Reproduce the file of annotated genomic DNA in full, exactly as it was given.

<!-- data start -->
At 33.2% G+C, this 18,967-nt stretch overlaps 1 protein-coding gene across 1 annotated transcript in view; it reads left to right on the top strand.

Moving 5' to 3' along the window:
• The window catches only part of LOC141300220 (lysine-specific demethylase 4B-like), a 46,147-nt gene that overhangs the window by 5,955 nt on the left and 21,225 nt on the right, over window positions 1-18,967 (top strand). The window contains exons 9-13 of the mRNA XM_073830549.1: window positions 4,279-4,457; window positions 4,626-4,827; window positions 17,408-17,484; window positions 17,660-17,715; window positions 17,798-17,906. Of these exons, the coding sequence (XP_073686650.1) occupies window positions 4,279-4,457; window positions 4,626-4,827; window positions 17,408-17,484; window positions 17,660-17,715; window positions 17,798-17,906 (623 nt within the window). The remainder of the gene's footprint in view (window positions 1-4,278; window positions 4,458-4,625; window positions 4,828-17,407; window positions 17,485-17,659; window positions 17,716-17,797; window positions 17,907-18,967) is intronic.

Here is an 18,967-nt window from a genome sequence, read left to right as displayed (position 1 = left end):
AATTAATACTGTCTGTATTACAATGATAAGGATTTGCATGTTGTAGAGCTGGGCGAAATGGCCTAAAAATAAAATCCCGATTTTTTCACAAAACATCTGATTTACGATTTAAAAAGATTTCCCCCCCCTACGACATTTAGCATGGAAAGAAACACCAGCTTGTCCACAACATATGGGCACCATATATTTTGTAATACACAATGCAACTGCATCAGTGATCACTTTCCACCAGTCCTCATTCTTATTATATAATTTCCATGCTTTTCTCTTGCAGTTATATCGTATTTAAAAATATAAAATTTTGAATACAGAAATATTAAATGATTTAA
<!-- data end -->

At 33.2% G+C, this 18,967-nt stretch overlaps 1 protein-coding gene across 1 annotated transcript in view; it reads left to right on the top strand.

Moving 5' to 3' along the window:
• The window catches only part of LOC141300220 (lysine-specific demethylase 4B-like), a 46,147-nt gene that overhangs the window by 5,955 nt on the left and 21,225 nt on the right, over window positions 1-18,967 (top strand). The window contains exons 9-13 of the mRNA XM_073830549.1: window positions 4,279-4,457; window positions 4,626-4,827; window positions 17,408-17,484; window positions 17,660-17,715; window positions 17,798-17,906. Of these exons, the coding sequence (XP_073686650.1) occupies window positions 4,279-4,457; window positions 4,626-4,827; window positions 17,408-17,484; window positions 17,660-17,715; window positions 17,798-17,906 (623 nt within the window). The remainder of the gene's footprint in view (window positions 1-4,278; window positions 4,458-4,625; window positions 4,828-17,407; window positions 17,485-17,659; window positions 17,716-17,797; window positions 17,907-18,967) is intronic.

Here is an 18,967-nt window from a genome sequence, read left to right as displayed (position 1 = left end):
AATTAATACTGTCTGTATTACAATGATAAGGATTTGCATGTTGTAGAGCTGGGCGAAATGGCCTAAAAATAAAATCCCGATTTTTTCACAAAACATCTGATTTACGATTTAAAAAGATTTCCCCCCCCTACGACATTTAGCATGGAAAGAAACACCAGCTTGTCCACAACATATGGGCACCATATATTTTGTAATACACAATGCAACTGCATCAGTGATCACTTTCCACCAGTCCTCATTCTTATTATATAATTTCCATGCTTTTCTCTTGCAGTTATATCGTATTTAAAAATATAAAATTTTGAATACAGAAATATTAAATGATTTAA